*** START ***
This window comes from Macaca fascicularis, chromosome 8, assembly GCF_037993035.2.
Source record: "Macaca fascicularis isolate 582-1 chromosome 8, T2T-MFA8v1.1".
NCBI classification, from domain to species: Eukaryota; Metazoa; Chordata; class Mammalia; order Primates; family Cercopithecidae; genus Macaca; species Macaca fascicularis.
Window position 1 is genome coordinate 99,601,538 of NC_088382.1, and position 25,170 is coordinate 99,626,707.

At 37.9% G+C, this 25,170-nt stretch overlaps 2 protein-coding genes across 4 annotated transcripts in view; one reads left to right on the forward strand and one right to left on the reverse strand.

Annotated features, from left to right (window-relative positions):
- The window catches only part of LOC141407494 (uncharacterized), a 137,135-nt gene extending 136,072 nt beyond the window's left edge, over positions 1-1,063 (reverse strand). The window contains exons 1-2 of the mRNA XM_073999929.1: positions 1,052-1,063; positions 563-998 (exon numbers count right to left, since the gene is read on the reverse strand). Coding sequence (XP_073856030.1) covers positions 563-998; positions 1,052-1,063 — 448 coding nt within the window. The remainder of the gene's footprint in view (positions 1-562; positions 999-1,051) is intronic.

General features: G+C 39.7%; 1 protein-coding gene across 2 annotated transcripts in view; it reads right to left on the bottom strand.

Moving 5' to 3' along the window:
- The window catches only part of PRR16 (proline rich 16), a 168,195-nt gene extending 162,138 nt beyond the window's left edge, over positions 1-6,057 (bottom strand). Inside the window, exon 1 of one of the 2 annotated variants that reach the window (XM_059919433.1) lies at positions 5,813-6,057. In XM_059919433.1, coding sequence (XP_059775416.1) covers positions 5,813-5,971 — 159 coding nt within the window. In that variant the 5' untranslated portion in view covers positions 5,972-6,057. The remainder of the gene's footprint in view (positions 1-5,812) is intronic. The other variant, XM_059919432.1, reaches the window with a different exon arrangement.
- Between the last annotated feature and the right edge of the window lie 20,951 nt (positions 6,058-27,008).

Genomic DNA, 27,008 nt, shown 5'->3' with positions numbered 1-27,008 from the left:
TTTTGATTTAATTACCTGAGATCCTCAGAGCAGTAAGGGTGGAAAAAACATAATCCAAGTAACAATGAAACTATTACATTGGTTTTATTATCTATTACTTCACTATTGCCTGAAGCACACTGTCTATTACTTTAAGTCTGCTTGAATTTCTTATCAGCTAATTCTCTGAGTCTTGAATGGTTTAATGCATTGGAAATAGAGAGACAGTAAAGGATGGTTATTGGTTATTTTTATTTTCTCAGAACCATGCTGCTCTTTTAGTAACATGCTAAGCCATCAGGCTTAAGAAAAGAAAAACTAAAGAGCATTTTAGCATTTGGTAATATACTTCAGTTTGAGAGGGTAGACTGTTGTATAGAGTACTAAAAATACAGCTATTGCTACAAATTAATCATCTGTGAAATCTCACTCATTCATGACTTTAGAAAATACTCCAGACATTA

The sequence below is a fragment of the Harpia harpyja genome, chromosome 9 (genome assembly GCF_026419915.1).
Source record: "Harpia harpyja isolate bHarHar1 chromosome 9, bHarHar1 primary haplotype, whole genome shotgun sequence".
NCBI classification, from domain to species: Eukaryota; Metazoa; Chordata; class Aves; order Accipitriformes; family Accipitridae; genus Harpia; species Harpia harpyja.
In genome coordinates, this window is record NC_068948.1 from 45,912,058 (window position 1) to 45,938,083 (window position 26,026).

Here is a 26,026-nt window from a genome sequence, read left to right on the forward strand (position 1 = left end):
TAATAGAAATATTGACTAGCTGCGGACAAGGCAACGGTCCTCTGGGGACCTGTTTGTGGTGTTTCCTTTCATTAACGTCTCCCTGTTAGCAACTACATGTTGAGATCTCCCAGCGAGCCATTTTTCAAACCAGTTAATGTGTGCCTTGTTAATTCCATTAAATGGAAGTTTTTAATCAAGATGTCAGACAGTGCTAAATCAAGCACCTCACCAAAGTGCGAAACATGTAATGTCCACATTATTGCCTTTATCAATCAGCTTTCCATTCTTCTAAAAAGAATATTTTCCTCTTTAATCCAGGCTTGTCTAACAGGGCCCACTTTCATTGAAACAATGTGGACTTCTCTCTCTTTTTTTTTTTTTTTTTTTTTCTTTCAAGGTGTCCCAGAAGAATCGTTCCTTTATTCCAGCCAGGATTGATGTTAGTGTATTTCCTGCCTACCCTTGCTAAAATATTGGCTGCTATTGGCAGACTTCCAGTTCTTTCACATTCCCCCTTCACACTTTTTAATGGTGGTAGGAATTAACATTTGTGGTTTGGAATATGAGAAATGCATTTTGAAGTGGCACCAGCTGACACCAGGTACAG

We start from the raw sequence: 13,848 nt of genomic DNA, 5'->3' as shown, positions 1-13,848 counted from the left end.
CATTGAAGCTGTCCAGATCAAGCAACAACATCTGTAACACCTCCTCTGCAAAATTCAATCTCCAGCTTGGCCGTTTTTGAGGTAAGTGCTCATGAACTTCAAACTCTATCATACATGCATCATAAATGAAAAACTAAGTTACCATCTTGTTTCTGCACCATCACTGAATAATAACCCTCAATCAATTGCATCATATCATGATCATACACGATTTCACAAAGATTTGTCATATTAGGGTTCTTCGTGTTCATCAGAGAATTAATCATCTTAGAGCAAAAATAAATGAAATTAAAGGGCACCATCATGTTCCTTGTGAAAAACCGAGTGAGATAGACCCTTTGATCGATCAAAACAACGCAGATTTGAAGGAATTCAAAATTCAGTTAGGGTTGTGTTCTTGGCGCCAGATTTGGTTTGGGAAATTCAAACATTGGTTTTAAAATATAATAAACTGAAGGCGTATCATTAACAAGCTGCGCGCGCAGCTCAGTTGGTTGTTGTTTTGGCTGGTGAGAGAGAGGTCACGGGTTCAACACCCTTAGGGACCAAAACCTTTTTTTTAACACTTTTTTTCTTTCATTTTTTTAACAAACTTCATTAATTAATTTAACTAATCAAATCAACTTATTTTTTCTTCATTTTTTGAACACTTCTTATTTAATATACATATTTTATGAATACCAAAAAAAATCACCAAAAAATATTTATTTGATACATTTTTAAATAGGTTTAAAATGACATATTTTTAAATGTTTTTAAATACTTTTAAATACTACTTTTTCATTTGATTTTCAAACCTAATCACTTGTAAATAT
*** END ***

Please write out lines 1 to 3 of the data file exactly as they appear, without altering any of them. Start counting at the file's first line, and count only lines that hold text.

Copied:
This window comes from Macaca fascicularis, chromosome 8, assembly GCF_037993035.2.
Source record: "Macaca fascicularis isolate 582-1 chromosome 8, T2T-MFA8v1.1".
NCBI classification, from domain to species: Eukaryota; Metazoa; Chordata; class Mammalia; order Primates; family Cercopithecidae; genus Macaca; species Macaca fascicularis.